Watching the early days of the Trump administration should give Mainers a sense of deja vu.

A gruff nationalist who considers facts to be liberal conspiracy theories takes power with minority support and pushes an extreme agenda?

It’s not just a psychological phenomenon, folks. We actually have been here before.

Six years before Trump took the oath of office, Maine inaugurated a governor who attacked elites in both parties, howled about taxes, promised to tear down environmental regulation and violated all norms of transactional politics and common decency.

This has brought on fiercer opposition than any Maine political figure has ever seen. Protesters turned out en masse. Lawmakers overturned his vetoes in record numbers. Interest groups went directly to voters to enact laws over his opposition. Newspaper editorial boards excoriated him.

But he won re-election and manages to look stronger all the time. Political scientists should come to Maine to get a sense of how Trump will try to run the world, but they won’t find many examples of what can be done to stop him.

Six years into his administration, Gov. LePage remains the dominant figure in Maine’s political landscape. He would be hard to beat if he were allowed to run for re-election next year. If he decides to seek some other office, like Angus King’s Senate seat, look out.

Here’s what I saw at the Le-Page Revolution:

Division works: The old idea that politics is a battle for the middle is just that – an old idea. LePage succeeds because he makes no attempt to appeal to moderates, and speaks directly to people who feel they have been left behind, especially older, white, rural Mainers who remember when their lives seemed more secure. He takes their grievance as his own, and leaves the compromising to others.

So he is not held accountable when his policies don’t work (and they don’t work). Every failure is just more evidence that powerful forces are lined up against him and that he is needed more than ever.

This approach also mobilizes opponents, but that just adds to the division – and he thrives on division. Attacking immigrants, attacking welfare programs, attacking the media: They all provoke a response that feeds the perception that everyone is against him.

Republicans will stick together: Because, of course they will. They are Republicans for a reason.

People have been predicting a Republican revolt in Maine since LePage took office and it has not happened, with a couple of notable exceptions. Bucking your own party is not as easy to do as you might think.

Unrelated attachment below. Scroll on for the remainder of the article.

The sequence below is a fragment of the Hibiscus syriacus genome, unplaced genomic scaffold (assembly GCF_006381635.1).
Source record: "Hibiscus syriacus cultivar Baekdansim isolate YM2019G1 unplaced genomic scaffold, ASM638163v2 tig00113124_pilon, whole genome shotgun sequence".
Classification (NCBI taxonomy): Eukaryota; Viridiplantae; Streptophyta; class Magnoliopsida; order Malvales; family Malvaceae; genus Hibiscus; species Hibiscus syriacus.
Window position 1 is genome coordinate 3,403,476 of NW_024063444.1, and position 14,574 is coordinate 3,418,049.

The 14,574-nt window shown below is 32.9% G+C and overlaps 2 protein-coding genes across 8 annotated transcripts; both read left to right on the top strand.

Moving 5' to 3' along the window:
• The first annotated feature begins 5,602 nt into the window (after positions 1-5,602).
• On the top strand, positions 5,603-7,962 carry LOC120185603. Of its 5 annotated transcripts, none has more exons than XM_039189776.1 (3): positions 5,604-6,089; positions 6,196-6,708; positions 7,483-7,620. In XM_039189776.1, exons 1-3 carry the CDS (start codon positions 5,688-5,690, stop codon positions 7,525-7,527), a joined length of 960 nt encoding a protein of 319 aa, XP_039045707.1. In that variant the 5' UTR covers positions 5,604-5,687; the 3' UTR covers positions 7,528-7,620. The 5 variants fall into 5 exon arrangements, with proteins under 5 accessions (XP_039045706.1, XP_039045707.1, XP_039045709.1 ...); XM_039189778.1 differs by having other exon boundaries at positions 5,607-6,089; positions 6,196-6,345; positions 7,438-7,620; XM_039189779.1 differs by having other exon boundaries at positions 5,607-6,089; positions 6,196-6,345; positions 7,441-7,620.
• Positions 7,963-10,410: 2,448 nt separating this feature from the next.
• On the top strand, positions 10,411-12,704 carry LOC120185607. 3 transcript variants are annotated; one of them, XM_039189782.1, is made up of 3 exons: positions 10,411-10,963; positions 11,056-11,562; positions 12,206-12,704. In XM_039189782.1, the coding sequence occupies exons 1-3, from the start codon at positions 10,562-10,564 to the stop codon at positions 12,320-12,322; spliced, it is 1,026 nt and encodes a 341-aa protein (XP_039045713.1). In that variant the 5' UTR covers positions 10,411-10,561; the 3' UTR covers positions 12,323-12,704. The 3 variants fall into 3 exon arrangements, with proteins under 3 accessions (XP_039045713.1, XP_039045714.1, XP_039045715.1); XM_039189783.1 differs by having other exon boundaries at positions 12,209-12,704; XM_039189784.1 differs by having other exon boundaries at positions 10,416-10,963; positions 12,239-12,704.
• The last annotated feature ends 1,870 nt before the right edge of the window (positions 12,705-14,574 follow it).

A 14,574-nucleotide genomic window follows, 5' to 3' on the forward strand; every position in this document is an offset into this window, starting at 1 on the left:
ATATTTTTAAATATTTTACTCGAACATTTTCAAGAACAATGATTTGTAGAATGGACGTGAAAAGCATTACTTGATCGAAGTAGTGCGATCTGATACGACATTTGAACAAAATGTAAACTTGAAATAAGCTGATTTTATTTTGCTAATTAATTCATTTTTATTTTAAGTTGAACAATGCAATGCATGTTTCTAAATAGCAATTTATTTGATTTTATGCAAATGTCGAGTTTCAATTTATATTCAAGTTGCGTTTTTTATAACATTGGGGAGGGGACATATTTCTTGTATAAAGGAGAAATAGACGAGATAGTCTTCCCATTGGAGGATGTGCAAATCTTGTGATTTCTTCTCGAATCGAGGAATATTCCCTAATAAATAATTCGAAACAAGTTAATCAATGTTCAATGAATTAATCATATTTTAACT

Moderate Republicans don’t like the way LePage insults people, his refusal to compromise and his insistence on picking fights that don’t need to be fought.

But in the end, they are Republicans, and when it matters, they are with him. There was no erosion of Republican support for LePage in the 2014 election, and Trump should have no reason to believe he’ll be abandoned.

If that makes you progressives feel superior, consider this: Barack Obama came to Maine during his first term, and there was a long line of people waiting outside the Portland Expo to see him. A lone peace protester with a gray ponytail was standing next to the line, criticizing the administration’s drone war strategy. “When Bush was president, you were all with me!” he pleaded, but everyone in line just looked down and shuffled their feet.

They weren’t all hypocrites. A lot of them probably believed that Obama shared their opposition to the wars in the Middle East, and felt that supporting him was the best route to ending them, even if he hadn’t ended them already.

This is the kind of thought process that Maine Republican politicians have used to accommodate themselves to LePage, and it’s the same one they will use to navigate life under Trump.

You can’t play defense all the time:

The thing about an opponent who is always attacking is that you have a tendency to always be defending yourself. For instance, when LePage attacks welfare recipients, alleging massive fraud that busts budgets and hikes taxes, his opponents end up defending programs that no one really likes, not even the people who depend on them.

Democrats and their allies have not been able to advance a progressive anti-poverty program in part because they are consumed with protecting what’s left of what they had built in the past.

Mainers have had success stopping LePage, but no one has been able to put together an alternative explanation for what’s wrong and what to do about it that has been able to bring the LePage opposition together.

If there’s no competing vision to Trumpism, expect to spend the next four years watching the world put out the president’s fires.

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Greg Kesich is the editorial page editor. He can be contacted at:

[email protected]

Twitter: @gregkesich

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